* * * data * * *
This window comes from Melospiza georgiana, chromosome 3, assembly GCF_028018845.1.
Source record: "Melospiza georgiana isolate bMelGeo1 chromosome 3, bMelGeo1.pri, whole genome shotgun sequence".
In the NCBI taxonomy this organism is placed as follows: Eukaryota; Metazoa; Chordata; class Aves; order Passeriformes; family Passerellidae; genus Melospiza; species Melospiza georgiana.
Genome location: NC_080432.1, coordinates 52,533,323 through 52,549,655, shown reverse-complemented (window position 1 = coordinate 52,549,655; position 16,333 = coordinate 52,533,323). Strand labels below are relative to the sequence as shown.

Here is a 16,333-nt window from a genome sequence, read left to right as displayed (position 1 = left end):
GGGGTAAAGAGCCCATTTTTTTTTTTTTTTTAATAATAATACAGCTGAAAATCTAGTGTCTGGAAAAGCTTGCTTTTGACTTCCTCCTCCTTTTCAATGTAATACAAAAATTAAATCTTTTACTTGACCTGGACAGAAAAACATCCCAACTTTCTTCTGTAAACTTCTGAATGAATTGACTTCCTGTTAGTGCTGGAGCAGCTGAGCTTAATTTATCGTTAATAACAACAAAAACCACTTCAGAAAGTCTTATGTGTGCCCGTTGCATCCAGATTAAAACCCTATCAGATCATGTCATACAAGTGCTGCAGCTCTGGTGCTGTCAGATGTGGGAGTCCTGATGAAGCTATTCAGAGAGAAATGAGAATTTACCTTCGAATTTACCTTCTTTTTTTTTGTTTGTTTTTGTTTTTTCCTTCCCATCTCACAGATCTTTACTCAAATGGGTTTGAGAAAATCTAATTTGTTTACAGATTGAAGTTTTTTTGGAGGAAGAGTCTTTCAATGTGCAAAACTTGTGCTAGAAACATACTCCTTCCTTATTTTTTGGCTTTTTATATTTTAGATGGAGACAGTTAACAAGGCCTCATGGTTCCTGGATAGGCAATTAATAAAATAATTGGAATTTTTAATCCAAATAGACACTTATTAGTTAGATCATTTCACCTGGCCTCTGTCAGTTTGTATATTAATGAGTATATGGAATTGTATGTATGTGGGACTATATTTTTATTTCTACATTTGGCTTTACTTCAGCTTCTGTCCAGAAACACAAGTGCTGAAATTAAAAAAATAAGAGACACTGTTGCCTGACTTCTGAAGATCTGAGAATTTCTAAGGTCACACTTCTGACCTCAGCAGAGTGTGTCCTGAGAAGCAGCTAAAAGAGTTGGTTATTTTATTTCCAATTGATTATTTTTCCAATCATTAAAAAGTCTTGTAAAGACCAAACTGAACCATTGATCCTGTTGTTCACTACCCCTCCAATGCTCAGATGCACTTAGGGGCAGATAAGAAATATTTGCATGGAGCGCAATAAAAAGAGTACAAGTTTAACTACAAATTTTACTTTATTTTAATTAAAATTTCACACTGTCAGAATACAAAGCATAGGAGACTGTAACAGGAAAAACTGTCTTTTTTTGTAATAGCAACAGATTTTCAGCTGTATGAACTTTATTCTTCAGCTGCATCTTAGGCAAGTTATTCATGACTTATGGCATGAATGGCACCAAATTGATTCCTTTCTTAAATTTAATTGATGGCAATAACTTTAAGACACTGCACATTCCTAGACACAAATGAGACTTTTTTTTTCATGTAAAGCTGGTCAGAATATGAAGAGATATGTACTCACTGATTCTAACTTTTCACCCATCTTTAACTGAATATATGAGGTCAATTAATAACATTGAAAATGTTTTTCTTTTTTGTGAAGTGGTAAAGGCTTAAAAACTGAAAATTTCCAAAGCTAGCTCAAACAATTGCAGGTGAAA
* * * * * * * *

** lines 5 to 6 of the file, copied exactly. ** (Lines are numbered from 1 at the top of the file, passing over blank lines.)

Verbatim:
Here is a 16,333-nt window from a genome sequence, read left to right as displayed (position 1 = left end):
GGGGTAAAGAGCCCATTTTTTTTTTTTTTTTAATAATAATACAGCTGAAAATCTAGTGTCTGGAAAAGCTTGCTTTTGACTTCCTCCTCCTTTTCAATGTAATACAAAAATTAAATCTTTTACTTGACCTGGACAGAAAAACATCCCAACTTTCTTCTGTAAACTTCTGAATGAATTGACTTCCTGTTAGTGCTGGAGCAGCTGAGCTTAATTTATCGTTAATAACAACAAAAACCACTTCAGAAAGTCTTATGTGTGCCCGTTGCATCCAGATTAAAACCCTATCAGATCATGTCATACAAGTGCTGCAGCTCTGGTGCTGTCAGATGTGGGAGTCCTGATGAAGCTATTCAGAGAGAAATGAGAATTTACCTTCGAATTTACCTTCTTTTTTTTTGTTTGTTTTTGTTTTTTCCTTCCCATCTCACAGATCTTTACTCAAATGGGTTTGAGAAAATCTAATTTGTTTACAGATTGAAGTTTTTTTGGAGGAAGAGTCTTTCAATGTGCAAAACTTGTGCTAGAAACATACTCCTTCCTTATTTTTTGGCTTTTTATATTTTAGATGGAGACAGTTAACAAGGCCTCATGGTTCCTGGATAGGCAATTAATAAAATAATTGGAATTTTTAATCCAAATAGACACTTATTAGTTAGATCATTTCACCTGGCCTCTGTCAGTTTGTATATTAATGAGTATATGGAATTGTATGTATGTGGGACTATATTTTTATTTCTACATTTGGCTTTACTTCAGCTTCTGTCCAGAAACACAAGTGCTGAAATTAAAAAAATAAGAGACACTGTTGCCTGACTTCTGAAGATCTGAGAATTTCTAAGGTCACACTTCTGACCTCAGCAGAGTGTGTCCTGAGAAGCAGCTAAAAGAGTTGGTTATTTTATTTCCAATTGATTATTTTTCCAATCATTAAAAAGTCTTGTAAAGACCAAACTGAACCATTGATCCTGTTGTTCACTACCCCTCCAATGCTCAGATGCACTTAGGGGCAGATAAGAAATATTTGCATGGAGCGCAATAAAAAGAGTACAAGTTTAACTACAAATTTTACTTTATTTTAATTAAAATTTCACACTGTCAGAATACAAAGCATAGGAGACTGTAACAGGAAAAACTGTCTTTTTTTGTAATAGCAACAGATTTTCAGCTGTATGAACTTTATTCTTCAGCTGCATCTTAGGCAAGTTATTCATGACTTATGGCATGAATGGCACCAAATTGATTCCTTTCTTAAATTTAATTGATGGCAATAACTTTAAGACACTGCACATTCCTAGACACAAATGAGACTTTTTTTTTCATGTAAAGCTGGTCAGAATATGAAGAGATATGTACTCACTGATTCTAACTTTTCACCCATCTTTAACTGAATATATGAGGTCAATTAATAACATTGAAAATGTTTTTCTTTTTTGTGAAGTGGTAAAGGCTTAAAAACTGAAAATTTCCAAAGCTAGCTCAAACAATTGCAGGTGAAA